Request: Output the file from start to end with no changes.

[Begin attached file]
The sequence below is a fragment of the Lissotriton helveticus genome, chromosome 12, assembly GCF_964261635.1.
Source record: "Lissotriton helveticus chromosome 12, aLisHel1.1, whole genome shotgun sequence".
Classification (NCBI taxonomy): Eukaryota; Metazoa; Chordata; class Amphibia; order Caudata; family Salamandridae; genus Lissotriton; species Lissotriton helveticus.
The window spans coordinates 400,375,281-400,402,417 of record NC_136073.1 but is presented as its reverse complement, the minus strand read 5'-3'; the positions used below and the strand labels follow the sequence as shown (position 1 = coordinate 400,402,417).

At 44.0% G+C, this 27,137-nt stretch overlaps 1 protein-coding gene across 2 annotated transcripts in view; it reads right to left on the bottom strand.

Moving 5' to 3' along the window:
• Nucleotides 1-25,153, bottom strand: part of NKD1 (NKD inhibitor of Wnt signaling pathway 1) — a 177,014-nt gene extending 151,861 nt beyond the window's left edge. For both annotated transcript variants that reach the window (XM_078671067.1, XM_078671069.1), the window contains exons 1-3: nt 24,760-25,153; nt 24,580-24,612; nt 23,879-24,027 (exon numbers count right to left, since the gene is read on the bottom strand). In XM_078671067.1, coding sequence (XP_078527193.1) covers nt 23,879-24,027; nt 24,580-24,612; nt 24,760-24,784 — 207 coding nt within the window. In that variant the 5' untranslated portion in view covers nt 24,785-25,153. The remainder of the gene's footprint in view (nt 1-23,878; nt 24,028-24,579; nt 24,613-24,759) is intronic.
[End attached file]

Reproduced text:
The sequence below is a fragment of the Lissotriton helveticus genome, chromosome 12, assembly GCF_964261635.1.
Source record: "Lissotriton helveticus chromosome 12, aLisHel1.1, whole genome shotgun sequence".
Classification (NCBI taxonomy): Eukaryota; Metazoa; Chordata; class Amphibia; order Caudata; family Salamandridae; genus Lissotriton; species Lissotriton helveticus.
The window spans coordinates 400,375,281-400,402,417 of record NC_136073.1 but is presented as its reverse complement, the minus strand read 5'-3'; the positions used below and the strand labels follow the sequence as shown (position 1 = coordinate 400,402,417).

At 44.0% G+C, this 27,137-nt stretch overlaps 1 protein-coding gene across 2 annotated transcripts in view; it reads right to left on the bottom strand.

Moving 5' to 3' along the window:
• Nucleotides 1-25,153, bottom strand: part of NKD1 (NKD inhibitor of Wnt signaling pathway 1) — a 177,014-nt gene extending 151,861 nt beyond the window's left edge. For both annotated transcript variants that reach the window (XM_078671067.1, XM_078671069.1), the window contains exons 1-3: nt 24,760-25,153; nt 24,580-24,612; nt 23,879-24,027 (exon numbers count right to left, since the gene is read on the bottom strand). In XM_078671067.1, coding sequence (XP_078527193.1) covers nt 23,879-24,027; nt 24,580-24,612; nt 24,760-24,784 — 207 coding nt within the window. In that variant the 5' untranslated portion in view covers nt 24,785-25,153. The remainder of the gene's footprint in view (nt 1-23,878; nt 24,028-24,579; nt 24,613-24,759) is intronic.